Jing Yu, PhD
Research in the Yu laboratory focuses on intercellular and intracellular mechanisms governing organ formation and regeneration, using the mammalian kidney as the model system.
The mammalian kidney is composed of the nephron and collecting duct epithelia, the vasculature and the interstitium. The coordination and interdependence of these structures are vital for both renal physiology and the formation of a functional kidney during development. Congenital anomalies and chronic renal and extrarenal diseases arise when the interplay and formation of these structures go away.
Three major research interests in the laboratory are renal medulla formation and repair, the regulation of collecting duct morphogenesis and differentiation by miRNAs, and the regulation of nephrogenesis by miRNAs.
The renal medulla plays a vital role in regulation of body water and salt homeostasis and in long-term regulation of systemic blood pressure. It is composed of medullary collecting ducts, the loops of Henle, vasa recta, a straight network of capillaries, and the medullary interstitium. It is often damaged in hydronephrosis that affects 1 in 100 in humans. We have recently identified a critical role of Wnt7b signaling in renal medulla formation. Our goal is to define the role of Wnt7b in the formation of each of the medullary components, to dissect the molecular and cellular machineries mediating Wnt7b signaling in the regulation of the formation of these components, and to determine the role of Wnt7b in the repair and regeneration of the damaged/disease renal medulla.
miRNAs are a family of small, non-coding RNAs that function mainly by inhibiting their target genes. We revealed critical roles of miRNAs in the formation of the renal collecting ducts and the nephron epithelia. We showed that miRNAs regulate ureteric bud branching morphogenesis, renal cyst formation, and collecting duct differentiation. Ureteric bud branching morphogenesis establishes the renal collecting duct system. Defective ureteric bud branching morphogenesis leads to renal agenesis/hypoplasia, and low nephron endowment, the latter being a predisposing factor for hypertension and chronic renal disease/renal failure. The cystic kidney disease (polycystic kidney disease) is the leading renal disease that affects 1 in 500 people in the United States. Our current research aims towards identification of the specific miRNAs and their target genes that are responsible for these defects, the mechanisms whereby the target genes regulate the developmental processes, and the developmental regulations of these miRNAs.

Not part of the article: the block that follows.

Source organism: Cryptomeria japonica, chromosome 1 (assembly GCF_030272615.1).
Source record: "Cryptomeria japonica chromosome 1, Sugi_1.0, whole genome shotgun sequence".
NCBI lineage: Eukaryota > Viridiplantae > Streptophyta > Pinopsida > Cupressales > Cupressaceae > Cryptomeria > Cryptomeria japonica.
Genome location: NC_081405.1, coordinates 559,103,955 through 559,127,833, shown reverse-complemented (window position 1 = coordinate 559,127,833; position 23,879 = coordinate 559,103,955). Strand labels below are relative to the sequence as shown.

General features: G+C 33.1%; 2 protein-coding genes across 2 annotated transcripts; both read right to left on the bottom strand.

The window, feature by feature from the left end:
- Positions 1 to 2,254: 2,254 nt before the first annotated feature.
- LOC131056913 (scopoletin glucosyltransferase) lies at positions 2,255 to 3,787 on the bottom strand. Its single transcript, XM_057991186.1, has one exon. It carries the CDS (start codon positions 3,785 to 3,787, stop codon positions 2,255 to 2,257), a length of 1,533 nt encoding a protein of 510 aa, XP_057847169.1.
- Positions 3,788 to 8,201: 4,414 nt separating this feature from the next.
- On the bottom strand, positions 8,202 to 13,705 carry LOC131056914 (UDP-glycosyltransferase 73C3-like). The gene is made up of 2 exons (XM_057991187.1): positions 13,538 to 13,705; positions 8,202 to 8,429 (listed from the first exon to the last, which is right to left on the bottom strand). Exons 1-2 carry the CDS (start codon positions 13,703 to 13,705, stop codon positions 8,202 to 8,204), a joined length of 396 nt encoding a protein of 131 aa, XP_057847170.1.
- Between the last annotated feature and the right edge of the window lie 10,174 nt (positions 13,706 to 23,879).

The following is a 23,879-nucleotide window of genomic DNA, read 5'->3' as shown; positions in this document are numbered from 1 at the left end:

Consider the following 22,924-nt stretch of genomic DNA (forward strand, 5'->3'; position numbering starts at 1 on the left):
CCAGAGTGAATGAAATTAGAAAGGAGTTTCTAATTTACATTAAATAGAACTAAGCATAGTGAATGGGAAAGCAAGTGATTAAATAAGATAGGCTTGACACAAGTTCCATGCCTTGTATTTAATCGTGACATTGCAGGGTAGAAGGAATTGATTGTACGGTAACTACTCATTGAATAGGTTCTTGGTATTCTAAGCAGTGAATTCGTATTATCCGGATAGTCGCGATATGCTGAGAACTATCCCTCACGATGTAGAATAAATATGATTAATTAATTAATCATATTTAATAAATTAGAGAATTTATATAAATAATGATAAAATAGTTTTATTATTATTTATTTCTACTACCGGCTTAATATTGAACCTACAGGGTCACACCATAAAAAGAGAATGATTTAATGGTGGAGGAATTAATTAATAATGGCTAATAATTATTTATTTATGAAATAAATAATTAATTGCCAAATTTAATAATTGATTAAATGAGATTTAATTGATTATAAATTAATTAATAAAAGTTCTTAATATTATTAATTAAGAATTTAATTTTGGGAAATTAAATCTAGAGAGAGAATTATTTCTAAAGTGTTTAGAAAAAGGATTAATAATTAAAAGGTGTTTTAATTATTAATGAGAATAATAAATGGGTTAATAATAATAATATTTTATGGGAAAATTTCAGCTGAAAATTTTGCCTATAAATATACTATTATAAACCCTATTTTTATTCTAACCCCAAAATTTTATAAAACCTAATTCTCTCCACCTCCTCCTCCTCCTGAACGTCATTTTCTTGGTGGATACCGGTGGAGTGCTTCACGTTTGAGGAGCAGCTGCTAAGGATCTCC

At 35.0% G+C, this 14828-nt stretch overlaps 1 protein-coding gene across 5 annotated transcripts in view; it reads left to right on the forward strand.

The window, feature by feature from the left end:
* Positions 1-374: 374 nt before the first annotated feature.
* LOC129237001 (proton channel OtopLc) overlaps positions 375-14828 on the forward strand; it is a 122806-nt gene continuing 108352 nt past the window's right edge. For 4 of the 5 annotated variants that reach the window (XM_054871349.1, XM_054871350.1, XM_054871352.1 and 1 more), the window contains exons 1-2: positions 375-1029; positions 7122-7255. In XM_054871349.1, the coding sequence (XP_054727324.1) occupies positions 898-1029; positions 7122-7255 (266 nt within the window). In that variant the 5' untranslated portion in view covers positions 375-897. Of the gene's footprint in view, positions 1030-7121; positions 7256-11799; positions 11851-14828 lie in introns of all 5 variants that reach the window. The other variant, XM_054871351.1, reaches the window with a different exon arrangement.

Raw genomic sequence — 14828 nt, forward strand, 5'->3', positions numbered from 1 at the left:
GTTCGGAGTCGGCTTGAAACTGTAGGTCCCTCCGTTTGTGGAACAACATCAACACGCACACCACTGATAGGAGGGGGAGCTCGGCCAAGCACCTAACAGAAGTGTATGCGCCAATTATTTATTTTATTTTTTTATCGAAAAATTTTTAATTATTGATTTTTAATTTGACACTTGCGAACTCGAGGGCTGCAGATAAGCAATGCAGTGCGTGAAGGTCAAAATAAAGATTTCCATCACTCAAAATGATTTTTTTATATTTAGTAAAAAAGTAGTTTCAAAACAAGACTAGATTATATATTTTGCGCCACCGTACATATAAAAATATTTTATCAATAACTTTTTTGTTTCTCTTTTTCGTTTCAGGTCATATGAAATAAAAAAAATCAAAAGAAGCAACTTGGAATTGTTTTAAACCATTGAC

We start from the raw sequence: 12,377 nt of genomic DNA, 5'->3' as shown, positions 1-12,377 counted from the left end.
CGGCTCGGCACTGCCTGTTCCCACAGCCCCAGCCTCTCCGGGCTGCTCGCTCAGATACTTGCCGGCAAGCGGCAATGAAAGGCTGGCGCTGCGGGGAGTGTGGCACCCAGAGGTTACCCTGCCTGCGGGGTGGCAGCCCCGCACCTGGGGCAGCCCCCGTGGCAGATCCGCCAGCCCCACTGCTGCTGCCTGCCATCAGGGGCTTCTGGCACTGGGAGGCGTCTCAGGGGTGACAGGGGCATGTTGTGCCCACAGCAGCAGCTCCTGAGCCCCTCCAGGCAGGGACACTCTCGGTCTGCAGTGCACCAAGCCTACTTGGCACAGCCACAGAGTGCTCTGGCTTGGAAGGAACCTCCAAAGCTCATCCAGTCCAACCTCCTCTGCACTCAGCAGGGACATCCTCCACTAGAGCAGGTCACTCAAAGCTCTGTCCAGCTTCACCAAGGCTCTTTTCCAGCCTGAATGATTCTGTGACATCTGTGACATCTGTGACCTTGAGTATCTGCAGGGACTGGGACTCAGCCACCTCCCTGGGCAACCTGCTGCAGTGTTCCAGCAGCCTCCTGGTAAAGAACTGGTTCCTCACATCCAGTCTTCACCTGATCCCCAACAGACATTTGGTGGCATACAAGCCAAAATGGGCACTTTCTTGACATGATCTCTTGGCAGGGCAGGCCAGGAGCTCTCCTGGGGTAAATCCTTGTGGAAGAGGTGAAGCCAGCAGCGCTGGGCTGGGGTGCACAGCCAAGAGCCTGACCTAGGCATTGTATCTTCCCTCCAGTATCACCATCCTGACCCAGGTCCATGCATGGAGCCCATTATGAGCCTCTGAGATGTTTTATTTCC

The epithelial components of hundreds of thousands of nephrons are formed during embryonic/fetal life from nephron progenitors through mesenchyma-to-epithelial transition. Nephon progenitor cells are stem cells that are multipotent and capable of self-renewal. We reported recently that miRNAs are vital for nephron progenitor self-renewal. Our future direction is to understand how miRNAs and their targets regulate nephron progenitor self-renewal.